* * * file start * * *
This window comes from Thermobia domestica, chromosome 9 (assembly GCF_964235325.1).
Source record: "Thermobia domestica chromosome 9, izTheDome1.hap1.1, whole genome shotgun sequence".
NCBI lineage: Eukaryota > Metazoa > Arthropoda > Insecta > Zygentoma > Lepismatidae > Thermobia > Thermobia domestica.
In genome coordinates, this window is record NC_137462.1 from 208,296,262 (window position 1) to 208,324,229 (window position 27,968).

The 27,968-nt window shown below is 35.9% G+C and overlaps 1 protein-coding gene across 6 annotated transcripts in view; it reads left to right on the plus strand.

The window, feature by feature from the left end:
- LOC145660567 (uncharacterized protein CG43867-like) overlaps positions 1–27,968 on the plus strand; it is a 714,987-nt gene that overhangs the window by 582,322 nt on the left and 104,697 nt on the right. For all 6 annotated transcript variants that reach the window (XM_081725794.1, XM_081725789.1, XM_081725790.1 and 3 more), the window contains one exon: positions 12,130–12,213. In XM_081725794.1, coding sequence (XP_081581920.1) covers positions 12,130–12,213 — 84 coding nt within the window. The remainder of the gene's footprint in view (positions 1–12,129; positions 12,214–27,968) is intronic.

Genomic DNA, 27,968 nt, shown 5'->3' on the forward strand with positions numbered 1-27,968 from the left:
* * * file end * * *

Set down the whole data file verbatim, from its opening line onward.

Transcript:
This window comes from Thermobia domestica, chromosome 9 (assembly GCF_964235325.1).
Source record: "Thermobia domestica chromosome 9, izTheDome1.hap1.1, whole genome shotgun sequence".
NCBI lineage: Eukaryota > Metazoa > Arthropoda > Insecta > Zygentoma > Lepismatidae > Thermobia > Thermobia domestica.
In genome coordinates, this window is record NC_137462.1 from 208,296,262 (window position 1) to 208,324,229 (window position 27,968).

The 27,968-nt window shown below is 35.9% G+C and overlaps 1 protein-coding gene across 6 annotated transcripts in view; it reads left to right on the plus strand.

The window, feature by feature from the left end:
- LOC145660567 (uncharacterized protein CG43867-like) overlaps positions 1–27,968 on the plus strand; it is a 714,987-nt gene that overhangs the window by 582,322 nt on the left and 104,697 nt on the right. For all 6 annotated transcript variants that reach the window (XM_081725794.1, XM_081725789.1, XM_081725790.1 and 3 more), the window contains one exon: positions 12,130–12,213. In XM_081725794.1, coding sequence (XP_081581920.1) covers positions 12,130–12,213 — 84 coding nt within the window. The remainder of the gene's footprint in view (positions 1–12,129; positions 12,214–27,968) is intronic.

Genomic DNA, 27,968 nt, shown 5'->3' on the forward strand with positions numbered 1-27,968 from the left: